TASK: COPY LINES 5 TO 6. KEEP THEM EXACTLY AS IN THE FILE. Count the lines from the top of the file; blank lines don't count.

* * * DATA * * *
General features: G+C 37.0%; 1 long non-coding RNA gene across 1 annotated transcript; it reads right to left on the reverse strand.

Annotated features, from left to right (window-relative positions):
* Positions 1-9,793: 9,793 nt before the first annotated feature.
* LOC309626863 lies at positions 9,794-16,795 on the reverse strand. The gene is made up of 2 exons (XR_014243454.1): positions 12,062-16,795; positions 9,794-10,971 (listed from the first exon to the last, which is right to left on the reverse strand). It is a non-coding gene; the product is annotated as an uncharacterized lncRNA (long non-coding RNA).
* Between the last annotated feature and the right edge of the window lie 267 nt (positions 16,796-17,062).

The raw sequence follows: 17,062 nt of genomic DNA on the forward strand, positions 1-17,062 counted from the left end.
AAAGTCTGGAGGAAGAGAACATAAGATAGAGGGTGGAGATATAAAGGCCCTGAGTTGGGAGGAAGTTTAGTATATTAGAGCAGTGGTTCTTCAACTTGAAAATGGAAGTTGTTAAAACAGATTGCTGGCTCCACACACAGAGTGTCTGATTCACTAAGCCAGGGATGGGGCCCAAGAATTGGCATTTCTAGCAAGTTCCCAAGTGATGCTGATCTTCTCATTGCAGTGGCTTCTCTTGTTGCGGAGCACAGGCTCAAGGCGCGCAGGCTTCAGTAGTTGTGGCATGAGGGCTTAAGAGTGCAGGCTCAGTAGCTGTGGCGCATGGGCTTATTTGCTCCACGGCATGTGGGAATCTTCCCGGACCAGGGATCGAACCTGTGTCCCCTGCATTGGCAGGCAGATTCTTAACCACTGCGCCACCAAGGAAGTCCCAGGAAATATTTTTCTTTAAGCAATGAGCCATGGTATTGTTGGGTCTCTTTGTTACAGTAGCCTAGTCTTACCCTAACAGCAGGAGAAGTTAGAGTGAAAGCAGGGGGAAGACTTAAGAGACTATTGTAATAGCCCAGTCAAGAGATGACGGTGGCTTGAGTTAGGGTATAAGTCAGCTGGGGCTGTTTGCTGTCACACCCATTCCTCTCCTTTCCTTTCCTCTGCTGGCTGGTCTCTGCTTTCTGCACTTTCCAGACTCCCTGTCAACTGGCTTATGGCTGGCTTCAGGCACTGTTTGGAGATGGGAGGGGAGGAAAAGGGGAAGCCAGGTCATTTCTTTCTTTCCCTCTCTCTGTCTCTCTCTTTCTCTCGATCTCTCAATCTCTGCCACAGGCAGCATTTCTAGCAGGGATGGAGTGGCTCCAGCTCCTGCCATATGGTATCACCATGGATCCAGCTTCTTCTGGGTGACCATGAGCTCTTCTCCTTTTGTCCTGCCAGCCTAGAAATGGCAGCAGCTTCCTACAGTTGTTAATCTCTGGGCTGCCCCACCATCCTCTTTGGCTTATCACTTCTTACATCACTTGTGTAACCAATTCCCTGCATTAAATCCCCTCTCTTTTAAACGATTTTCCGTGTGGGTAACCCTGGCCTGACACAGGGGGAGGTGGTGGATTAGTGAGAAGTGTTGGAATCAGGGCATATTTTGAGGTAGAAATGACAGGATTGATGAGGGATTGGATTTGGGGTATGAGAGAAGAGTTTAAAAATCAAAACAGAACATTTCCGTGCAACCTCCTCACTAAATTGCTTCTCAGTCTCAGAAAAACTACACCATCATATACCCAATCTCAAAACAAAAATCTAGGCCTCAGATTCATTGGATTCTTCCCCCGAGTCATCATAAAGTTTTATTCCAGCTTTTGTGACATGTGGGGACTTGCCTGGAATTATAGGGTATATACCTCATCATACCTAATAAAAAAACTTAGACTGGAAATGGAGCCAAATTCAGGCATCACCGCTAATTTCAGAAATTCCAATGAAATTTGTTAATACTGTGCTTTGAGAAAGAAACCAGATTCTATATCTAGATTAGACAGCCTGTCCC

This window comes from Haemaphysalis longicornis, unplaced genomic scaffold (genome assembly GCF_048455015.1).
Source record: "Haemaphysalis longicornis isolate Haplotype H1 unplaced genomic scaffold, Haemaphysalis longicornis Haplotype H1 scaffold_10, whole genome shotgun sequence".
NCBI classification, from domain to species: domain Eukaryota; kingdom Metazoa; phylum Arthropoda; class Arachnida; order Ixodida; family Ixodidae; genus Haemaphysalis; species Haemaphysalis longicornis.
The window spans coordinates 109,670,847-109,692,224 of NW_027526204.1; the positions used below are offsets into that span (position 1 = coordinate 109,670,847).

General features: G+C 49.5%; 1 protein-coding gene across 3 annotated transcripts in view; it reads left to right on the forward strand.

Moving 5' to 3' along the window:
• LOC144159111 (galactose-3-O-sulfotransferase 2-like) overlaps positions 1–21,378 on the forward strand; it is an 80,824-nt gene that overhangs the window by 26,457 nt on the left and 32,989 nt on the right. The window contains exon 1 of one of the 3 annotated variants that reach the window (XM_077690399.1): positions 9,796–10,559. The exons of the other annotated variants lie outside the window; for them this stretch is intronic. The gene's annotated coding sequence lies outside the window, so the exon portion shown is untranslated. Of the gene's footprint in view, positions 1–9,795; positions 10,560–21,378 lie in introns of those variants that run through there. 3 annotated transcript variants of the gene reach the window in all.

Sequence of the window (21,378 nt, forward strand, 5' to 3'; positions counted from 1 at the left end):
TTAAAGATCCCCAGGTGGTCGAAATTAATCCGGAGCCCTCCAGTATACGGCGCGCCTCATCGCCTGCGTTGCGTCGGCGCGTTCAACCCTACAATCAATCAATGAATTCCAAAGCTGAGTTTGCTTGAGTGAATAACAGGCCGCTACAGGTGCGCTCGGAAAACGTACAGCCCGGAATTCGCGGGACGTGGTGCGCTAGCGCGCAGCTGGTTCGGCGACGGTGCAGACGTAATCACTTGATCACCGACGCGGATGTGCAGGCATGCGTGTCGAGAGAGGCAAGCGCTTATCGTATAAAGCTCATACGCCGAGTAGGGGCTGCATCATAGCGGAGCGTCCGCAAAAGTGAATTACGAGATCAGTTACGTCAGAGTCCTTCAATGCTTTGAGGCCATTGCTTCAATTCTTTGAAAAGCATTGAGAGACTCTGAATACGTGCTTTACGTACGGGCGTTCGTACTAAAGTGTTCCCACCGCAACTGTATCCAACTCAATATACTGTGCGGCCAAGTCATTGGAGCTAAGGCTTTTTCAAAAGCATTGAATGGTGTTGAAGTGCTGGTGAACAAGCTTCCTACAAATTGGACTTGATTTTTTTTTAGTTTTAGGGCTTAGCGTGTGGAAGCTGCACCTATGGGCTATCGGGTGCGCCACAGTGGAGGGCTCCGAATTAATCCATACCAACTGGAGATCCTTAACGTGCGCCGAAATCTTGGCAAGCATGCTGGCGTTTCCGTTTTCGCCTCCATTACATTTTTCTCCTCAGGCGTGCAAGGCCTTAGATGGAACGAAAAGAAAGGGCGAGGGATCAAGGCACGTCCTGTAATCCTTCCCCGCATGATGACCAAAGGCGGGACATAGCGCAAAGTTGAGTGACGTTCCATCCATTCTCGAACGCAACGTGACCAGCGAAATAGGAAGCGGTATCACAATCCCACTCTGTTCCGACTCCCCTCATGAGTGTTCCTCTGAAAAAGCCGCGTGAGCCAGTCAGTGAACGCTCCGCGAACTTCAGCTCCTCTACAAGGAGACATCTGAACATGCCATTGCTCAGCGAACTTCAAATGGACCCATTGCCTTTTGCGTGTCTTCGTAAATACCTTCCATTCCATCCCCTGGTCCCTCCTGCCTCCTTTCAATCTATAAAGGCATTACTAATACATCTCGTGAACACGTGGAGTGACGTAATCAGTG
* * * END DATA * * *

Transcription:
* Between the last annotated feature and the right edge of the window lie 267 nt (positions 16,796-17,062).

The raw sequence follows: 17,062 nt of genomic DNA on the forward strand, positions 1-17,062 counted from the left end.